Does Cyber Monday matter anymore?

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(Moneywatch) The increasing popularity of smartphones and tablets may be decreasing the significance of Cyber Monday for online sales. A growing number of people aren't waiting until the holiday weekend is over to go shopping online and are getting it done on Thanksgiving and Black Friday instead.

The phrase "Cyber Monday" was coined five years ago in the belief that the day when people go back to work -- and get back to their computers -- after the holiday weekend was the heaviest online shopping day of the year. Although this has never been true -- the days with the most online sales are the ones just before the deadline for packages to arrive by Christmas -- Cyber Monday has come to be viewed as an indicator of how well the online holiday shopping season would go.

However, this year Cyber Monday may be even less significant because of double digit increases in online sales on Thanksgiving and Black Friday. According to IBM Benchmark, Thanksgiving saw a 17.4 percent increase in sales over 2011 and Black Friday's were up by 20.7 percent.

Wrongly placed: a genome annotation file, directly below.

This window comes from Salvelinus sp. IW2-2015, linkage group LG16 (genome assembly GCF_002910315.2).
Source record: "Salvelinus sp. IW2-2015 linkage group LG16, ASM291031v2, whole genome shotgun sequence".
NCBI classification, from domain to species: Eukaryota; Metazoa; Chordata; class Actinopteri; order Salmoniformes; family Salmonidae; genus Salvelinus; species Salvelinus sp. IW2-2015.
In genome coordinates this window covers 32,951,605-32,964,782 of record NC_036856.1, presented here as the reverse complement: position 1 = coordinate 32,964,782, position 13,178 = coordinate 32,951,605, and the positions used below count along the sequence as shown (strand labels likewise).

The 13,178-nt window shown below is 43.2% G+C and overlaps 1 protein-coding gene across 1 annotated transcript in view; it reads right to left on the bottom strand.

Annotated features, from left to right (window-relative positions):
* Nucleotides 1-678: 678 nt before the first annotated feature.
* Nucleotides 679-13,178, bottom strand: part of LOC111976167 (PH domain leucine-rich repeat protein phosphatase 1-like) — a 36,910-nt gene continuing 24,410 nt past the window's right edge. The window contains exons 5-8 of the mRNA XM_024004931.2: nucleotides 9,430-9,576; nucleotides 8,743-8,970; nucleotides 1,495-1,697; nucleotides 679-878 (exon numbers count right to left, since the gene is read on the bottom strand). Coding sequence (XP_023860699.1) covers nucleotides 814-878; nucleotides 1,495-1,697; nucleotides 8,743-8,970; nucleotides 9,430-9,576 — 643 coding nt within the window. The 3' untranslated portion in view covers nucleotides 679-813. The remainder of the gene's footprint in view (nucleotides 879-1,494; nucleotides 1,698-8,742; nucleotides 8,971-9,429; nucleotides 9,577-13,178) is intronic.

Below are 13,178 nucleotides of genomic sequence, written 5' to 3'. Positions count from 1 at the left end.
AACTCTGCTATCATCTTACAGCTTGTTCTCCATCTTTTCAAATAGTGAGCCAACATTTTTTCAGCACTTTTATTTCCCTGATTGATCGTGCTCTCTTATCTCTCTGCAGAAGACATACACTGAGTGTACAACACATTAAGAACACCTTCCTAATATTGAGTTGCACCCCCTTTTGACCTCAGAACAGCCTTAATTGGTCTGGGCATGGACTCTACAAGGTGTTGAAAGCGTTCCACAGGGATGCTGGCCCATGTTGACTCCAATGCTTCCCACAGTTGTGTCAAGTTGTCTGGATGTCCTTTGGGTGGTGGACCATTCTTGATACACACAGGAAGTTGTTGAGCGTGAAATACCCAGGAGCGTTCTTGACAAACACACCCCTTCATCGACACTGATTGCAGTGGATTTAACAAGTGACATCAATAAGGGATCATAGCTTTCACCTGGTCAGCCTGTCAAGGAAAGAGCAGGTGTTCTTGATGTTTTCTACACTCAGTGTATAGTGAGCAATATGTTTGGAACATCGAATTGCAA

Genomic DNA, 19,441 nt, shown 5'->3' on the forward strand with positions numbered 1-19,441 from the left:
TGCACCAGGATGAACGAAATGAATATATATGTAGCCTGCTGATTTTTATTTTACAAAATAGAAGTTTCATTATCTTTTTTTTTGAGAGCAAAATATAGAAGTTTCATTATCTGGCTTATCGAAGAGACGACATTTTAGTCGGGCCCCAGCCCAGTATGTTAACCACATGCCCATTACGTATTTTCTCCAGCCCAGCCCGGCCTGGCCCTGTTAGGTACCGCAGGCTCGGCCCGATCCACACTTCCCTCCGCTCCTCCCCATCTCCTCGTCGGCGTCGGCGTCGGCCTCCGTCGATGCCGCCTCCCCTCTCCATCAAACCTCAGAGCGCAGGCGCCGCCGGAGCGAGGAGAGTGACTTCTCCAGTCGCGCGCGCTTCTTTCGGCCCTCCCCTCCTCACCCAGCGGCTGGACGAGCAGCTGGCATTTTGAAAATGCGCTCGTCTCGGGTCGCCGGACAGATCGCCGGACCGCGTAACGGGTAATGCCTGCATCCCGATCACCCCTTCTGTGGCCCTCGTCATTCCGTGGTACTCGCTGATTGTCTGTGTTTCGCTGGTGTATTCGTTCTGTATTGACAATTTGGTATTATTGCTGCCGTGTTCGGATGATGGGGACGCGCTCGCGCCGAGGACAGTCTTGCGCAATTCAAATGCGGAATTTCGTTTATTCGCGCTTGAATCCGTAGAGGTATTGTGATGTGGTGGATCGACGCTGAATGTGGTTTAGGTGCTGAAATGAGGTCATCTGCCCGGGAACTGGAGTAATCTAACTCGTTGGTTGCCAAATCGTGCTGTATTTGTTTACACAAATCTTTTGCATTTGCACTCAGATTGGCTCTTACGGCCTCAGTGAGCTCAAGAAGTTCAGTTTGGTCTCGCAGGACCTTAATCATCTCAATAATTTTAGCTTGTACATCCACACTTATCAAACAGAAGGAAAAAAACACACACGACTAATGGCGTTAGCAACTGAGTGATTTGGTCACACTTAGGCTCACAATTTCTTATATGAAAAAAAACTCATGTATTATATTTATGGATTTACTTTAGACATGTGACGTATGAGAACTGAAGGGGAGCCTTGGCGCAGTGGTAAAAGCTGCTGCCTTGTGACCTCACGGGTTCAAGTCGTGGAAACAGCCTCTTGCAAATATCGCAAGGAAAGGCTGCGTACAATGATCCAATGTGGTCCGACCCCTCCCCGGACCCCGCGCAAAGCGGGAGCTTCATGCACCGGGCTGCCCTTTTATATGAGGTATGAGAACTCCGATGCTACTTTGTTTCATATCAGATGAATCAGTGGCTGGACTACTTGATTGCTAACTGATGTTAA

Black Friday saw $1.04 billion in online retail sales, a 26 percent increase from last year's $816 million, according to ComScore. Thanksgiving, which hadn't previously seen much shopping in any form, saw a 32 percent increase in online shopping with $633 million in sales this year, compared to $479 million in 2011.

One of the primary reasons for this may be the increasing use of mobile devices which is freeing people from needing to use their work computers for shopping. Over the holiday weekend 24 percent of consumers used a smartphone or tablet to visit a retailer's site, up from 14.3 percent in 2011. And they weren't just window shopping: Mobile sales exceeded 16 percent, up from 9.8 percent in 2011, according to IBM.

Apple's iPad and iPhone are the devices of choice among online shoppers. The iPad was responsible for nearly 10 percent of online shopping. This was followed by iPhone at 8.7 percent and Android at 5.5 percent, according to IBM.

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